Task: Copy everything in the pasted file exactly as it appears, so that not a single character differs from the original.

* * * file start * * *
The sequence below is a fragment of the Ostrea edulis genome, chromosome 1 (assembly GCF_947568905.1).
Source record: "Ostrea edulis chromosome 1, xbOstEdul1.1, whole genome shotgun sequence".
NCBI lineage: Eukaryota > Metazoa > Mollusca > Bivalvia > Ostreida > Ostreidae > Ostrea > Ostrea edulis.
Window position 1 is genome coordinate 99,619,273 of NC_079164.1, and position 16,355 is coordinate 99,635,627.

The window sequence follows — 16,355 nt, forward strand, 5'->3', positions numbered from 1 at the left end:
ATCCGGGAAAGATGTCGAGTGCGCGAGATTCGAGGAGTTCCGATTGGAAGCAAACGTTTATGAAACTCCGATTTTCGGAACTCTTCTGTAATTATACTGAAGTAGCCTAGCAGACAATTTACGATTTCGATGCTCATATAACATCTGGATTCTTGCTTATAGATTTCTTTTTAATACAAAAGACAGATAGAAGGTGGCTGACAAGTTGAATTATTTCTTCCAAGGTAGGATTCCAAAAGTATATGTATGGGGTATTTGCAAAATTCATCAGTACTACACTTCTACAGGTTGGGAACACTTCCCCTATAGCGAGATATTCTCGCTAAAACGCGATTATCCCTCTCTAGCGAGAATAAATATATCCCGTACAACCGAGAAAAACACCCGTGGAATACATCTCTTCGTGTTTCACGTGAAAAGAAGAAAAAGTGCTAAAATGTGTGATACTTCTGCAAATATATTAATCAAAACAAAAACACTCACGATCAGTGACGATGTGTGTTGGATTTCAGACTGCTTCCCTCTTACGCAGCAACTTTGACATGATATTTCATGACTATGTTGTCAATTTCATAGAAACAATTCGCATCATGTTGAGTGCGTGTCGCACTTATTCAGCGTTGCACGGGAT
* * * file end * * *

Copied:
The sequence below is a fragment of the Ostrea edulis genome, chromosome 1 (assembly GCF_947568905.1).
Source record: "Ostrea edulis chromosome 1, xbOstEdul1.1, whole genome shotgun sequence".
NCBI lineage: Eukaryota > Metazoa > Mollusca > Bivalvia > Ostreida > Ostreidae > Ostrea > Ostrea edulis.
Window position 1 is genome coordinate 99,619,273 of NC_079164.1, and position 16,355 is coordinate 99,635,627.

The window sequence follows — 16,355 nt, forward strand, 5'->3', positions numbered from 1 at the left end:
ATCCGGGAAAGATGTCGAGTGCGCGAGATTCGAGGAGTTCCGATTGGAAGCAAACGTTTATGAAACTCCGATTTTCGGAACTCTTCTGTAATTATACTGAAGTAGCCTAGCAGACAATTTACGATTTCGATGCTCATATAACATCTGGATTCTTGCTTATAGATTTCTTTTTAATACAAAAGACAGATAGAAGGTGGCTGACAAGTTGAATTATTTCTTCCAAGGTAGGATTCCAAAAGTATATGTATGGGGTATTTGCAAAATTCATCAGTACTACACTTCTACAGGTTGGGAACACTTCCCCTATAGCGAGATATTCTCGCTAAAACGCGATTATCCCTCTCTAGCGAGAATAAATATATCCCGTACAACCGAGAAAAACACCCGTGGAATACATCTCTTCGTGTTTCACGTGAAAAGAAGAAAAAGTGCTAAAATGTGTGATACTTCTGCAAATATATTAATCAAAACAAAAACACTCACGATCAGTGACGATGTGTGTTGGATTTCAGACTGCTTCCCTCTTACGCAGCAACTTTGACATGATATTTCATGACTATGTTGTCAATTTCATAGAAACAATTCGCATCATGTTGAGTGCGTGTCGCACTTATTCAGCGTTGCACGGGAT